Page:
4D radar chip designer Arbe Robotics has teamed up with Qamcom to expand the use of the technology from cars into industrial robots, security systems and traffic monitoring as well as commercial vehicles.
Qamcom in Sweden will develop custom imaging radar systems based on the Arbe chipset technology for both dynamic and static applications. The company is already part of the Hexa-X project working on 6G technology with terahertz frequencies.
The Arbe 4D radar chipset separates, tracks, and identifies objects in 2K ultra-high resolution in both azimuth and elevation using 48 receiving and 48 transmitting RF channels and a dedicated processor chip.
“Choosing Arbe as a partner was an obvious choice since there is no other radar chipset solution on the market that is comparative,” said Johan Lassing, CEO of Qamcom. “Traditional or contemporary radar solutions don’t solve the challenges that autonomous vehicles face. Arbe revolutionized radar by creating a sensor that provides a never-before-seen image which is close to the image that vision based sensors achieve that also has the properties of radar – Arbe’s 4D Imaging Radar Solution has the potential to be the primary sensor candidate for the sensor suite of any autonomous and semi-autonomous applications and next generation perception platforms.”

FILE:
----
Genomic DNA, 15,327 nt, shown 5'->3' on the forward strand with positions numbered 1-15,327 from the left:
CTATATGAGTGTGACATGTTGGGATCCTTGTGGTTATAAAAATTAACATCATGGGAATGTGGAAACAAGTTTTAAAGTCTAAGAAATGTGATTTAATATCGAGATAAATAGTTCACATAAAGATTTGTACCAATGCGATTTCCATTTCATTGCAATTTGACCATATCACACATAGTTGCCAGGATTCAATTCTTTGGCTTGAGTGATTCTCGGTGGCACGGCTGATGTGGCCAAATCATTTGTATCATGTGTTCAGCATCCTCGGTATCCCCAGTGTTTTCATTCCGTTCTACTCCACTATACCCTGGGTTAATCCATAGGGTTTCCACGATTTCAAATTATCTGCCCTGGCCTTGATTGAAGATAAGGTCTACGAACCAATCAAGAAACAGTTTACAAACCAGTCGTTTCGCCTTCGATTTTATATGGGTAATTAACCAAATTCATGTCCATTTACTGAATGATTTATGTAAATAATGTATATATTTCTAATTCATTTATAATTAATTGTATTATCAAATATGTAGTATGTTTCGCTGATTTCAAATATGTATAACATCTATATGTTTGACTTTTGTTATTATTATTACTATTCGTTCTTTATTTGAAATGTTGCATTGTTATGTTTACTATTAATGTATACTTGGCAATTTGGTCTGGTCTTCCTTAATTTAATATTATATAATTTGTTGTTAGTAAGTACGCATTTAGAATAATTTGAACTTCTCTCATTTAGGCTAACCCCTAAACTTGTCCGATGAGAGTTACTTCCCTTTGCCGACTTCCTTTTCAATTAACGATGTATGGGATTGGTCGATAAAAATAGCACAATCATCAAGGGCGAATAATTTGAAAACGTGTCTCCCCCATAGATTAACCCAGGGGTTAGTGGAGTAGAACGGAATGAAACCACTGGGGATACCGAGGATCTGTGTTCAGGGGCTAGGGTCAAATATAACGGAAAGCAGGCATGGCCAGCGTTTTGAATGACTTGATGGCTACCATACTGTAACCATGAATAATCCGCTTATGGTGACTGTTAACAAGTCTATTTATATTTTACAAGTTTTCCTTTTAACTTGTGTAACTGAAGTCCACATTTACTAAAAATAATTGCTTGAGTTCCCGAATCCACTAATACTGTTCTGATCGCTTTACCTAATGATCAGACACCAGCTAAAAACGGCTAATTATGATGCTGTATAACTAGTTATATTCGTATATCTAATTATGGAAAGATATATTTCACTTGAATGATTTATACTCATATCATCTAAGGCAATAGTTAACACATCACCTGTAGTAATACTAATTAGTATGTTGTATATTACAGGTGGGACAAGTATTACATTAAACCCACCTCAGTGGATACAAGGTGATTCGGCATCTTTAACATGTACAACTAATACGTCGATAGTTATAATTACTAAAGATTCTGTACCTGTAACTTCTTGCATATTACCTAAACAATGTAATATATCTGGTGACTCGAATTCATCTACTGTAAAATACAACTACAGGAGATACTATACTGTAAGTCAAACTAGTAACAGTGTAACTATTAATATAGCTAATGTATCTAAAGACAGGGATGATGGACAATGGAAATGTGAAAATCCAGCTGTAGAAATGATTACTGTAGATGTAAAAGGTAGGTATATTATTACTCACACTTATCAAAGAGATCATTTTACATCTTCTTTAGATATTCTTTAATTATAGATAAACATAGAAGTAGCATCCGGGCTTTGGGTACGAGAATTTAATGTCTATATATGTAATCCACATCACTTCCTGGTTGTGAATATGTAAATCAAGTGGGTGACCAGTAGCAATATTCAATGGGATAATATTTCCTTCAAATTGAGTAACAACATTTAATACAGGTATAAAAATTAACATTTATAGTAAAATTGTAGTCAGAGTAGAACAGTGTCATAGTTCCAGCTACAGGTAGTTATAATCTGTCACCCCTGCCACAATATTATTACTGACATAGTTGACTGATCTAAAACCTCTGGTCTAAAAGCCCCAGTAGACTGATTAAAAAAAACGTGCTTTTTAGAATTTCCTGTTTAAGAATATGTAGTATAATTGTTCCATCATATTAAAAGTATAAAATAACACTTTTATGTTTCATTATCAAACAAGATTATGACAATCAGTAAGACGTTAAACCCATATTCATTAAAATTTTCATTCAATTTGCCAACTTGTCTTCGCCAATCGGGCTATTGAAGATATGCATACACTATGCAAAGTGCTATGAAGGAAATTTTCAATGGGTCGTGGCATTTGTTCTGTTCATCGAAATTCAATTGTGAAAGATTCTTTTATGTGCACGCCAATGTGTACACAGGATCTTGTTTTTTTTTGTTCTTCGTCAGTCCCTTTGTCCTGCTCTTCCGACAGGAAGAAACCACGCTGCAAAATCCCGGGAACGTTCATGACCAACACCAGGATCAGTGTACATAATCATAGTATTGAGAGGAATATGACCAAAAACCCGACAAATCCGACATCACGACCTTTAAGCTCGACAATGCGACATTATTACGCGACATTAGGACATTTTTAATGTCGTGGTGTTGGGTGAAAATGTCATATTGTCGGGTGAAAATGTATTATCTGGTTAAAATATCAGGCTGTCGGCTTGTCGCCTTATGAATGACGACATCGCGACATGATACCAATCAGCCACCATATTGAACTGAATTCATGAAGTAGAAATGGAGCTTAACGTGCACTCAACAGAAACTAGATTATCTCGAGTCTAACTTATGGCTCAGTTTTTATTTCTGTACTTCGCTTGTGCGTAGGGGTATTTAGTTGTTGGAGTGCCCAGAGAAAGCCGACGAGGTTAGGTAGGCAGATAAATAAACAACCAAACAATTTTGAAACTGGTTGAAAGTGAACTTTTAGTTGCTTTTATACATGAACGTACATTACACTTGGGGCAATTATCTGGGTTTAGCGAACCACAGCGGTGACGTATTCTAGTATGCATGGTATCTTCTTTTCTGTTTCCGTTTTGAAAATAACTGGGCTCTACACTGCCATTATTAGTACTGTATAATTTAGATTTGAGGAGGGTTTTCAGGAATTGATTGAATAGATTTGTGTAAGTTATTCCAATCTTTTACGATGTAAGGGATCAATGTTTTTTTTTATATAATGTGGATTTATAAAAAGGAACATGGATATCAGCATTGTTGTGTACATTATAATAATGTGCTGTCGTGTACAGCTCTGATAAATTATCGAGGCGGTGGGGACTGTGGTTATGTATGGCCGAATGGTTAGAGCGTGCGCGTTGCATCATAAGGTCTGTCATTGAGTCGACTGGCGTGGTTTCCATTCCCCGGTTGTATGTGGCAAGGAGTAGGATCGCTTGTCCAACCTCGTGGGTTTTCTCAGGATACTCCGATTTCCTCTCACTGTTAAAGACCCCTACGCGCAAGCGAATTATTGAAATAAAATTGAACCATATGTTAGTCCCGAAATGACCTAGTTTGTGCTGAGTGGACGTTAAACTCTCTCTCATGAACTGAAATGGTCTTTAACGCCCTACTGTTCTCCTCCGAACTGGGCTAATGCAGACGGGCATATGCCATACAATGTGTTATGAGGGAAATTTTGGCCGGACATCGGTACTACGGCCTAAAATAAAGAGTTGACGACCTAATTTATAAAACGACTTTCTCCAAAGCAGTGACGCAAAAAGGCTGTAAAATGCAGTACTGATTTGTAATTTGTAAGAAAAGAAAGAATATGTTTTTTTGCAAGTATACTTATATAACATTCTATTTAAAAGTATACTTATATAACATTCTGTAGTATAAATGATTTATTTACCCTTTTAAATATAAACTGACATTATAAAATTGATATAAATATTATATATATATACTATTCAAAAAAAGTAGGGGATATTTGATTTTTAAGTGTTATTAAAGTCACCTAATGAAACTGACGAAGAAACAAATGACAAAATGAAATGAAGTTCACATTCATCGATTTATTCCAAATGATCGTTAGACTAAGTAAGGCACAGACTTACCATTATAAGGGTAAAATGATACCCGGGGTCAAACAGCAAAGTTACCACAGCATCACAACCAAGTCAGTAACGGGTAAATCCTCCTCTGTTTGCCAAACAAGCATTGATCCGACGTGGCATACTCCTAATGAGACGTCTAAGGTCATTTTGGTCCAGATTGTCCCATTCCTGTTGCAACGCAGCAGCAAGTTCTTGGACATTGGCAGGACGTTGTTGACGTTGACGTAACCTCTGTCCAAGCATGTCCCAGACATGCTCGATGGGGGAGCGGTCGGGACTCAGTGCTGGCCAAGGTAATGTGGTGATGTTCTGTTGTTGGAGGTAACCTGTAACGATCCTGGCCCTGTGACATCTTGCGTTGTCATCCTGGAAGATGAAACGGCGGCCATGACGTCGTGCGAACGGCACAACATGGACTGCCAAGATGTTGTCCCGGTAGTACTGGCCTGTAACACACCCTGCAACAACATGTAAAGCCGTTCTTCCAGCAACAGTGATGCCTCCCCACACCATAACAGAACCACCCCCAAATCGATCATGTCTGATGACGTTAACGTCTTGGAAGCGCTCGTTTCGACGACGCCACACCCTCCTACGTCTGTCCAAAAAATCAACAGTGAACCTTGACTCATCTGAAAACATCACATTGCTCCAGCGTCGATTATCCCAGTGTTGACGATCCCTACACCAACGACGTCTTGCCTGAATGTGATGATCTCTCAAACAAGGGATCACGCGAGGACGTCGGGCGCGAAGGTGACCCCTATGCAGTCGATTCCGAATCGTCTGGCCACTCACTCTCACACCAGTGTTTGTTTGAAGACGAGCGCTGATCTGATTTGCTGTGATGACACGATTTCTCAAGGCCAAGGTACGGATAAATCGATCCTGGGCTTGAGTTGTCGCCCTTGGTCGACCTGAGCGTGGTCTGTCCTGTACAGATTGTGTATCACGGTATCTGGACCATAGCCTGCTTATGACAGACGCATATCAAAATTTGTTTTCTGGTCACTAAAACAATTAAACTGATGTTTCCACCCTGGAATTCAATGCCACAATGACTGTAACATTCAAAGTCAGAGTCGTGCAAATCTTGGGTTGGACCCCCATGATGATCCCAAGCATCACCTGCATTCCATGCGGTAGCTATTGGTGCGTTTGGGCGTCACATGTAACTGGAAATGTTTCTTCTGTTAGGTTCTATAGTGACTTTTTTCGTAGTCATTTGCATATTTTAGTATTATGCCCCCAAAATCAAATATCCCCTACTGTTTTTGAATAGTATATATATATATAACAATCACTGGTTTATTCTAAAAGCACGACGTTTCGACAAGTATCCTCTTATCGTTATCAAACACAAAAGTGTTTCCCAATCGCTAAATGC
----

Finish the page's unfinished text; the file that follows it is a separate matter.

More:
The 4D radar is already used for driver assistance designs with a variety of use cases including off-road, indoors, high speeds, long ranges, and a wide field of view. It enables accurate real time inference of the vehicle’s velocity, and mapping and localization in unmapped areas.
Post processing the radar data allows obstacle detection and avoidance, tracking and classifying objects in the entire field of view and determines their motion vector. It also provides precise and accurate free space mapping to distinguish drivable from non-drivable environments in any weather, lighting, or challenging environment condition including debris and dust, which challenges optical sensors. These perception capabilities are particularly crucial to the agriculture, construction, transportation, and truck verticals.